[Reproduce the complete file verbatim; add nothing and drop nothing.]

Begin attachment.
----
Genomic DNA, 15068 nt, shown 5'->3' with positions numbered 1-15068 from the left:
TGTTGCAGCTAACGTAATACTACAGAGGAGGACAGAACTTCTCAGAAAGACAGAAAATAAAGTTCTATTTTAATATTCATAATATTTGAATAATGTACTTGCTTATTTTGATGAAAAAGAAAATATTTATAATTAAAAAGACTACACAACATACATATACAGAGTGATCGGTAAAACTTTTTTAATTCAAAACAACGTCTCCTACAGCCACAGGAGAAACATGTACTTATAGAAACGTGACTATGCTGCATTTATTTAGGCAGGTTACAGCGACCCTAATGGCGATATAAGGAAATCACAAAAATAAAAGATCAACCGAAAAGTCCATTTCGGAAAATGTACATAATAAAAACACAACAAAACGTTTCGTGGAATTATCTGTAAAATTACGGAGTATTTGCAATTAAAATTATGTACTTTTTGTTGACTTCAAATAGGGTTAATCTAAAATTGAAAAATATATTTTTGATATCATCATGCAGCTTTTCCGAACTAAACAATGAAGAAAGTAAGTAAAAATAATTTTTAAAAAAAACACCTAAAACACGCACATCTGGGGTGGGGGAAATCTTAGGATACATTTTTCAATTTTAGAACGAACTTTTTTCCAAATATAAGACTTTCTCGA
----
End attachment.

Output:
Genomic DNA, 15068 nt, shown 5'->3' with positions numbered 1-15068 from the left:
TGTTGCAGCTAACGTAATACTACAGAGGAGGACAGAACTTCTCAGAAAGACAGAAAATAAAGTTCTATTTTAATATTCATAATATTTGAATAATGTACTTGCTTATTTTGATGAAAAAGAAAATATTTATAATTAAAAAGACTACACAACATACATATACAGAGTGATCGGTAAAACTTTTTTAATTCAAAACAACGTCTCCTACAGCCACAGGAGAAACATGTACTTATAGAAACGTGACTATGCTGCATTTATTTAGGCAGGTTACAGCGACCCTAATGGCGATATAAGGAAATCACAAAAATAAAAGATCAACCGAAAAGTCCATTTCGGAAAATGTACATAATAAAAACACAACAAAACGTTTCGTGGAATTATCTGTAAAATTACGGAGTATTTGCAATTAAAATTATGTACTTTTTGTTGACTTCAAATAGGGTTAATCTAAAATTGAAAAATATATTTTTGATATCATCATGCAGCTTTTCCGAACTAAACAATGAAGAAAGTAAGTAAAAATAATTTTTAAAAAAAACACCTAAAACACGCACATCTGGGGTGGGGGAAATCTTAGGATACATTTTTCAATTTTAGAACGAACTTTTTTCCAAATATAAGACTTTCTCGA